No big deal, right? Tell that to Seagate, who lost a class-action lawsuit over "misleading hard drive capacities".
    Yes the lawsuit and the court ruling were absurd. No Seagate wasn't the victim. If you picked a manufacturer at random you had a 40% chance of getting it right. (40% chance on Seagate, 40% chance on Western Digital, and 20% chance on Toshiba because they only make notebook drives.)
  • CodeSimian 2012-12-08 18:28
    Norman Diamond:
    Engineers did it for slang, not expecting the slang to replace the correct scientific and mathematical meaning. And engineers used that slang only for RAM and ROM because of the way those are constructed. 1 gigabit per second didn't used to mean 1,073,741,824 bits per second, once upon a time in a galaxy far far away.

    I realize that. My point is that engineers and developers also say "twenty" as slang for 0x20, for example. And some developers (none that I personally know, but at least one in this thread) even say "one hundred" as slang for 100 (binary). I don't want to look up "twenty" in the dictionary 5 years from now and see:

    twenty
    ...
    3) (Computing) The number(s) represented by the digit "2" followed by "0", regardless of base: e.g. 0x20 (thirty-two, written in hexadecimal), 020 (sixteen, written in octal), etc.


    It wouldn't be such a big deal to me except I've already personally witnessed cases where the ambiguity caused people to waste far more time than it would've taken to just say "hex two zero".

    Norman Diamond:
    Yes the lawsuit and the court ruling were absurd. No Seagate wasn't the victim.

    I don't really care whether the lawsuit and ruling were absurd or not (I'm leaning towards agreeing that they are, though). My point is it all stemmed from an abuse of language in the first place.

    People still complain that "OMG, the disk size Windows reports is different from the disk size specified by the manufacturer!", and I still know at least one IT admin who believes that the difference stems from "unformatted vs formatted capacity". He has no idea about binary vs. decimal prefixes for bits/bytes.

    You say engineers used some slang which was never intended to become mainstream. Well, like I admitted before, meaning comes from usage and not what your teachers tell you or what the dictionary prescribes. I know it's futile to stop the meaning of the word "twenty" from changing or expanding, but that won't stop me from believing that "twenty" should only refer to the number you get when you multiply two by ten.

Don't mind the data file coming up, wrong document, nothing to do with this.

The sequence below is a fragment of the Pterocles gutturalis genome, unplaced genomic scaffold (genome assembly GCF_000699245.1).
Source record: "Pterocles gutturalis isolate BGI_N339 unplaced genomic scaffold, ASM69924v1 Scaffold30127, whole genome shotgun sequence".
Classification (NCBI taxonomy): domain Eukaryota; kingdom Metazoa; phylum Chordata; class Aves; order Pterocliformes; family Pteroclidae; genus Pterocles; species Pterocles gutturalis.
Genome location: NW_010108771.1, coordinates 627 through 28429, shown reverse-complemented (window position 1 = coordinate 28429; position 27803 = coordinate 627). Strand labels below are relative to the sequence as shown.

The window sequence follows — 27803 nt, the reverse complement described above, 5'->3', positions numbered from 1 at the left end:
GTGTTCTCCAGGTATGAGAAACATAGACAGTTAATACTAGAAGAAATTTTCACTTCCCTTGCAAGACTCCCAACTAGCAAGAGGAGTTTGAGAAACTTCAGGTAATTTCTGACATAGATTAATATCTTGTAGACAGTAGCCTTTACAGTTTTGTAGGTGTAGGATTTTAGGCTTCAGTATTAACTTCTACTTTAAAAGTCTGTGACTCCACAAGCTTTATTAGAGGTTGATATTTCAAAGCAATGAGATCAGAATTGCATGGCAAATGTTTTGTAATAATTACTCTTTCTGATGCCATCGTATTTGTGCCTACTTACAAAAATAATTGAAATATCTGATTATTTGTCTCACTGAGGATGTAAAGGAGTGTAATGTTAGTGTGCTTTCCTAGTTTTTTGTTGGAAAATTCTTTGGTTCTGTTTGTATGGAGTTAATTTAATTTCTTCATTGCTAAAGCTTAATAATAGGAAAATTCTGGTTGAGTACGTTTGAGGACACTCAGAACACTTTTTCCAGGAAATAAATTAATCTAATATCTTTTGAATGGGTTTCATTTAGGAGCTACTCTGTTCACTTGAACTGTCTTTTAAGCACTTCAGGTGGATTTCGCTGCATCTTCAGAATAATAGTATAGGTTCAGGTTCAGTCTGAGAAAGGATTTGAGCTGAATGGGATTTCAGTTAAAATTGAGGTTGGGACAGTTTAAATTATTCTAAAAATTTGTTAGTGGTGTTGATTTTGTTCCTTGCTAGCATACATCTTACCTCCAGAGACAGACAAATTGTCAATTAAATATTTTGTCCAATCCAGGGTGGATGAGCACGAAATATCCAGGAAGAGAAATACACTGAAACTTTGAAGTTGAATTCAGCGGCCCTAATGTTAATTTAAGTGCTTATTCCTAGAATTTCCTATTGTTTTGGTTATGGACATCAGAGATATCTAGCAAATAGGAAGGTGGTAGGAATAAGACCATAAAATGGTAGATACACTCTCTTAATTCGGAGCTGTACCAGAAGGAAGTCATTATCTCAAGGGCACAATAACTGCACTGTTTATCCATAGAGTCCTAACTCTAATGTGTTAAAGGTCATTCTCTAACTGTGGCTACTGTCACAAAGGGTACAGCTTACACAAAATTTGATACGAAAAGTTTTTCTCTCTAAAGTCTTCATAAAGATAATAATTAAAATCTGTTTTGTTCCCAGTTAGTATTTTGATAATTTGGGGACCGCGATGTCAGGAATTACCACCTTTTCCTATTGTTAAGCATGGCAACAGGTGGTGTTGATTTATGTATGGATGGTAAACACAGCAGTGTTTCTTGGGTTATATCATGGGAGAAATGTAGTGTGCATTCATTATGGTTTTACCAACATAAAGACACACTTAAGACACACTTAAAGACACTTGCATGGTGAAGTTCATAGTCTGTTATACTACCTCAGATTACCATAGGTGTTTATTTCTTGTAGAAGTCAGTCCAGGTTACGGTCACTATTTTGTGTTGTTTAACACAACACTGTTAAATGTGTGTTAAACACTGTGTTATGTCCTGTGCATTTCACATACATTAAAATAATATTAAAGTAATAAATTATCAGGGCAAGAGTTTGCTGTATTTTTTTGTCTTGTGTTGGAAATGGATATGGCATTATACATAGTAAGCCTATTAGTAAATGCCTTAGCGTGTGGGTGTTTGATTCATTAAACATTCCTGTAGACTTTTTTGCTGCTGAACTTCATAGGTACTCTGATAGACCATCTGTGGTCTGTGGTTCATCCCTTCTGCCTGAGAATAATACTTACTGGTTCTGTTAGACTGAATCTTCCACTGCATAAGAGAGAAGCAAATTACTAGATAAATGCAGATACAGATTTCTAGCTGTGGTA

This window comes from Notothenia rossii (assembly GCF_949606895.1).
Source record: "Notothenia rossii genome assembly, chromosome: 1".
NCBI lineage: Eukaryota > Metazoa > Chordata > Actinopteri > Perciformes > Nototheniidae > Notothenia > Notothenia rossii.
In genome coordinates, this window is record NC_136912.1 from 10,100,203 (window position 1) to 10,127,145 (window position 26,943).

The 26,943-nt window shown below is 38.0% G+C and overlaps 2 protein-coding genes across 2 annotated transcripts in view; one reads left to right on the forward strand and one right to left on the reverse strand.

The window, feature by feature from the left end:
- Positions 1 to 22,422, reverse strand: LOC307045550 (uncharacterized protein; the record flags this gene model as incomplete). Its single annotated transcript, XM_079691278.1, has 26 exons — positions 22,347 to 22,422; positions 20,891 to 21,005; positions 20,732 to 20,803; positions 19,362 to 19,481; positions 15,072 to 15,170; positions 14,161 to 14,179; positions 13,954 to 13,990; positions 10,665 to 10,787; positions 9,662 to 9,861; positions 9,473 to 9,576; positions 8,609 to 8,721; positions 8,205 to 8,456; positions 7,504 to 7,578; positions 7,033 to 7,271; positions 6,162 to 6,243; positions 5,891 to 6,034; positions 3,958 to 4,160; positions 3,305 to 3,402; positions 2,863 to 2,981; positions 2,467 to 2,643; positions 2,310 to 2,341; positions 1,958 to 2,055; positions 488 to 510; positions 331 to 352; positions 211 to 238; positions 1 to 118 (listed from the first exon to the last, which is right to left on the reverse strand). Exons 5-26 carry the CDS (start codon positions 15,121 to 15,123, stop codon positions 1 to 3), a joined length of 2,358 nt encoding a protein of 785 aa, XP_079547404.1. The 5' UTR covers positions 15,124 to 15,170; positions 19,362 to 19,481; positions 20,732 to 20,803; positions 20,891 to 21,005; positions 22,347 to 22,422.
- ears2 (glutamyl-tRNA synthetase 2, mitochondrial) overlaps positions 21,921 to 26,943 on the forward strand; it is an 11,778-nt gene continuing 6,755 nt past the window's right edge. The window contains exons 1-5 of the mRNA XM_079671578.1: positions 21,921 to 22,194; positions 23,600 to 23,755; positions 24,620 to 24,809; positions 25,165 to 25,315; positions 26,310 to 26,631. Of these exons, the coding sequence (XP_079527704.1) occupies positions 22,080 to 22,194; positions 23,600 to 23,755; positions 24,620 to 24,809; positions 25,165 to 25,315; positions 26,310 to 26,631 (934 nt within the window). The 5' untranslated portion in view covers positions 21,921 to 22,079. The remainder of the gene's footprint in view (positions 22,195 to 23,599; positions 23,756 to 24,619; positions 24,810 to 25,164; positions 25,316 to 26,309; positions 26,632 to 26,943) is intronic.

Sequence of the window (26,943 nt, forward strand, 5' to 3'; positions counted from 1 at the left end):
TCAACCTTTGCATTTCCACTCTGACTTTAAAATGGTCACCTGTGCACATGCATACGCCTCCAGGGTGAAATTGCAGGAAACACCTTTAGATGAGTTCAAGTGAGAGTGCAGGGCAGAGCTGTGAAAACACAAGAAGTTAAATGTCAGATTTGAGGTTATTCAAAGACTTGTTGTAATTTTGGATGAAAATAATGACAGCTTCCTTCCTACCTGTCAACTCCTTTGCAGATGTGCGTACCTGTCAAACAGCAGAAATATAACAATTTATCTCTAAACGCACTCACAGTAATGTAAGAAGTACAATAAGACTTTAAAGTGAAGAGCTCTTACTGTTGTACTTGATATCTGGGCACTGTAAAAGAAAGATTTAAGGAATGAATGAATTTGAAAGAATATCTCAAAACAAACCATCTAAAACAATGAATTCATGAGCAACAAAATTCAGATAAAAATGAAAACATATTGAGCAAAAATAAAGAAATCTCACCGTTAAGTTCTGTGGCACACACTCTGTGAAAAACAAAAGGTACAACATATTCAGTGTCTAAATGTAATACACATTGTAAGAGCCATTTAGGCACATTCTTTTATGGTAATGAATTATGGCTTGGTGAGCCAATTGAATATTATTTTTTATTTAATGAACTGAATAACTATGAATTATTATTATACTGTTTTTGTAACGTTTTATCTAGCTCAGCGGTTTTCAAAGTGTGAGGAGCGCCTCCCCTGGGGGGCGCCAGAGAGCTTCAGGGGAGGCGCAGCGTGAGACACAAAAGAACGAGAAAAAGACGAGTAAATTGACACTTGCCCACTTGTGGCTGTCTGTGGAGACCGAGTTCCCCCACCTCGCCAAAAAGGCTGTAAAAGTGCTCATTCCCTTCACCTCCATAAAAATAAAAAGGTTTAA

• Norman Diamond 2012-12-09 19:17
    CodeSimian:
    Norman Diamond:
    Engineers did it for slang, not expecting the slang to replace the correct scientific and mathematical meaning. And engineers used that slang only for RAM and ROM because of the way those are constructed.

    I realize that. My point is that engineers and developers also say "twenty" as slang for 0x20,
    Yeah, but the slang should never have been allowed to get out.

    By the way, even my word "engineers" was too broad. This isn't rocket science. If this were rocket science, engineers would use kilo for 1000 not for 1024.

    CodeSimian:
    Well, like I admitted before, meaning comes from usage and not what your teachers tell you or what the dictionary prescribes. I know it's futile to stop the meaning of the word "twenty" from changing or expanding, but that won't stop me from believing that "twenty" should only refer to the number you get when you multiply two by ten.
    Yeah, twenty is the number of digits a person has. In other words, it varies from person to person. Some have six on each hand, and traditional Japanese gangsters still often have fewer than five.
  • CodeSimian 2012-12-10 14:57
    jay:
    So you see, let us say, "x10". You would then say "sixteen". You expect him to write "x10". Then you see "x92B4". You would say "thirty-seven thousand five hundred fifty-six". You then expect him to write "x92B4". And so on through the list.